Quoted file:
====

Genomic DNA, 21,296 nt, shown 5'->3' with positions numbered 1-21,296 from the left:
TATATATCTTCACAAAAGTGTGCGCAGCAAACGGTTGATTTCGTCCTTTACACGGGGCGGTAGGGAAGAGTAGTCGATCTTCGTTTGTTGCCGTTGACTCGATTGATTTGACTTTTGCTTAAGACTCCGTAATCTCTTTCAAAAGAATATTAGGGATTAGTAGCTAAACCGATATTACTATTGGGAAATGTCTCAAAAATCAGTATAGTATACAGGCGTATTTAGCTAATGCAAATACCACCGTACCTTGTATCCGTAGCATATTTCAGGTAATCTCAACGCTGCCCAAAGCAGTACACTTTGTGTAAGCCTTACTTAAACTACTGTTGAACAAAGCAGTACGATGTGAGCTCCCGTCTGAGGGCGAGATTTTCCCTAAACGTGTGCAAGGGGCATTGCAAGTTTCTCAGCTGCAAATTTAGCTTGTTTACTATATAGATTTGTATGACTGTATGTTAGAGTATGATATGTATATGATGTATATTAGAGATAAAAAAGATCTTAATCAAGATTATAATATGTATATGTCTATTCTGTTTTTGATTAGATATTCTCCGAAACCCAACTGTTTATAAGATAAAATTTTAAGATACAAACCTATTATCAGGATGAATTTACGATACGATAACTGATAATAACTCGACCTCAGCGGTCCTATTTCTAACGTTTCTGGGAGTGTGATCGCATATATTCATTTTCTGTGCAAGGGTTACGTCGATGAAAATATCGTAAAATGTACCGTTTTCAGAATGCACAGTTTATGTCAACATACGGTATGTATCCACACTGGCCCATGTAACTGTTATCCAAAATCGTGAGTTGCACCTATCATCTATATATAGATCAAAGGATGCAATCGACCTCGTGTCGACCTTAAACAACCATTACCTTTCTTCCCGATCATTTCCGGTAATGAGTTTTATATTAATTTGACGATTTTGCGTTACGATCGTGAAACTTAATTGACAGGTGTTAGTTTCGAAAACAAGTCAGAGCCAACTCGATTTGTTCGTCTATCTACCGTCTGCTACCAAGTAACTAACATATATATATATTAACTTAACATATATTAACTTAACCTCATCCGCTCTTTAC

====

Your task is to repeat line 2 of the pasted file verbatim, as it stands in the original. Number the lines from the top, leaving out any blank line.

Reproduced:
TATATATCTTCACAAAAGTGTGCGCAGCAAACGGTTGATTTCGTCCTTTACACGGGGCGGTAGGGAAGAGTAGTCGATCTTCGTTTGTTGCCGTTGACTCGATTGATTTGACTTTTGCTTAAGACTCCGTAATCTCTTTCAAAAGAATATTAGGGATTAGTAGCTAAACCGATATTACTATTGGGAAATGTCTCAAAAATCAGTATAGTATACAGGCGTATTTAGCTAATGCAAATACCACCGTACCTTGTATCCGTAGCATATTTCAGGTAATCTCAACGCTGCCCAAAGCAGTACACTTTGTGTAAGCCTTACTTAAACTACTGTTGAACAAAGCAGTACGATGTGAGCTCCCGTCTGAGGGCGAGATTTTCCCTAAACGTGTGCAAGGGGCATTGCAAGTTTCTCAGCTGCAAATTTAGCTTGTTTACTATATAGATTTGTATGACTGTATGTTAGAGTATGATATGTATATGATGTATATTAGAGATAAAAAAGATCTTAATCAAGATTATAATATGTATATGTCTATTCTGTTTTTGATTAGATATTCTCCGAAACCCAACTGTTTATAAGATAAAATTTTAAGATACAAACCTATTATCAGGATGAATTTACGATACGATAACTGATAATAACTCGACCTCAGCGGTCCTATTTCTAACGTTTCTGGGAGTGTGATCGCATATATTCATTTTCTGTGCAAGGGTTACGTCGATGAAAATATCGTAAAATGTACCGTTTTCAGAATGCACAGTTTATGTCAACATACGGTATGTATCCACACTGGCCCATGTAACTGTTATCCAAAATCGTGAGTTGCACCTATCATCTATATATAGATCAAAGGATGCAATCGACCTCGTGTCGACCTTAAACAACCATTACCTTTCTTCCCGATCATTTCCGGTAATGAGTTTTATATTAATTTGACGATTTTGCGTTACGATCGTGAAACTTAATTGACAGGTGTTAGTTTCGAAAACAAGTCAGAGCCAACTCGATTTGTTCGTCTATCTACCGTCTGCTACCAAGTAACTAACATATATATATATTAACTTAACATATATTAACTTAACCTCATCCGCTCTTTAC